Marked to die
- Marked to die
Perhaps I was supposed to die at 22:30 on the 22nd of August 2004, less than 48
hours before my birthday. In order for the scenario of my near-death to be set up, a series
of factors were brought into play:
A] In the interviews held to promote his new film, actor Will Smith always spoke of my
book "The Alchemist".
B] The film was based on a book I had read years before and liked a lot: "I, Robot", by
Isaac Asimov. I decided to go and see the film in homage to Smith and Asimov.
C] The film was showing in a small town in the southwest of France in the first week of
August. But a whole lot of things without the least importance made me put off going to
the cinema until this Sunday.
I had an early dinner, shared a half-bottle of wine with my wife and invited our maid to
come with us (she was reluctant but eventually accepted). We reached the cinema on time,
bought some popcorn, and saw the film, which we enjoyed. We returned to the car for the
ten-minute ride back to the old mill that had become our home. I put on a CD of Brazilian
music and decided to drive slowly so that we could listen to at least three songs before we
reached the house.
On the two-way road cutting through sleepy little towns, all of a sudden I see a pair of
headlights in the rear mirror, surging out of nowhere. There is a crossroads right in front
of us, with posts on either side. I try stepping on the brakes because I know that the car
won't be able to make it, for the posts make it quite impossible to overtake. All this takes
a fraction of a second - I remember thinking "this guy's crazy!" - but there is no time to
say anything. The driver of the car (the image engraved on my memory is a Mercedes, but I
am not sure about that) spots the posts, accelerates, cuts in front of me, and when he tries
to correct his course he ends up at right angles in the middle of the road.
From that moment on, everything seems to happen in slow motion: he overturns once,
twice, three times. Then the car is tossed over to the shoulder of the road, where it flips
over again, this time bouncing high in the air, with both front and rear windshields
crashing on the ground. My headlights illuminate the whole scene and I can't brake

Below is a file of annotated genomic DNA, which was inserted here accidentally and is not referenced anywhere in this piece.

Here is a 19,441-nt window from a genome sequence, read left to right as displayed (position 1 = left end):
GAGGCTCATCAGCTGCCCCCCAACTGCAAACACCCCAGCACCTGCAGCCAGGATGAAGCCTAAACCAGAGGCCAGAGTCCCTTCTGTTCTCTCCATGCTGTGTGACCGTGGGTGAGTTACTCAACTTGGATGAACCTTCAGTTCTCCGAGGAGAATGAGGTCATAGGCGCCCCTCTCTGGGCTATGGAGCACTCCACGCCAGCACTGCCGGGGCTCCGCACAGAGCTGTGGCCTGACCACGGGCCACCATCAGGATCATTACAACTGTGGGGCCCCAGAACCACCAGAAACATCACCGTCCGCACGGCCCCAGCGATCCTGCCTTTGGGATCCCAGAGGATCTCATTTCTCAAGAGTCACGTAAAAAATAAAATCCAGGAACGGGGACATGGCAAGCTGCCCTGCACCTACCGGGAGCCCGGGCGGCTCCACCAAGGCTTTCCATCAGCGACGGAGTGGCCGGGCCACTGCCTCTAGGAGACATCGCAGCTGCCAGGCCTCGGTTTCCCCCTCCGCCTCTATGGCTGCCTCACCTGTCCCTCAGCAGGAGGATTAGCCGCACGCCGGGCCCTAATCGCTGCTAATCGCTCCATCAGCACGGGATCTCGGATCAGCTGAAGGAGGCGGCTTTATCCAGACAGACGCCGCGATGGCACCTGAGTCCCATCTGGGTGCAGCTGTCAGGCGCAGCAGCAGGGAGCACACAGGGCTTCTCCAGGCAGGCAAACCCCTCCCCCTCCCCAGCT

suddenly I watch the car doing somersaults beside me just like in the film I have just
seen except that, my God, there it was fiction, here it's real life!
The car is tossed back on the road and finally comes to a standstill lying on its left side.
I can make out the driver's shirt. I pull up alongside, and the only thing going through my
head is that I have to get out and help him. At this moment I feel my wife's nails digging
deep into my arm: she begs me for the love God to drive on and park further ahead, the
other car could explode and burst into flames.
I drive another hundred meters and park. The radio is still playing the Brazilian music
as if nothing has happened. Everything seems so surrealistic, so distant. My wife and
Isabel, our maid, get out and run back towards the scene of the accident. Another car
coming in the opposite direction brakes. A woman jumps out, all nervous: her headlights
too have illuminated the Dantesque scene. She asks if I have a cell phone, I answer yes, I
do. "Then call emergency!"
What's the emergency number? She looks at me in astonishment: everybody knows
that! Three times 51! The cell phone is turned off: before the film starts, they always
remind us to do that. I dial the access code and then call emergency 51 51 51. I know
exactly where all this has happened: between the village of Laloubere and the village of
My wife and the maid come back: a young man is bruised and scratched, but it does
not seem to be anything too serious. After all I have seen, after turning upside down six
times, nothing too serious! He gets out the car a bit groggy, other cars stop, the firemen
arrive five minutes later, and everything is all right. Everything is all right! For a fraction of
a second, he would have run into me, pushed me over the side of the road, it would have
been very bad for both of us. Very bad indeed.
When I get back home, I look up at the stars. Sometimes certain things stand in our
path, but because our time has not yet arrived, they pass by without even grazing us but
they are clear enough for us to see them. I thank God for being able to understand that -
as a friend of mine always says - everything that had to happen did, and nothing
by author Paulo Coelho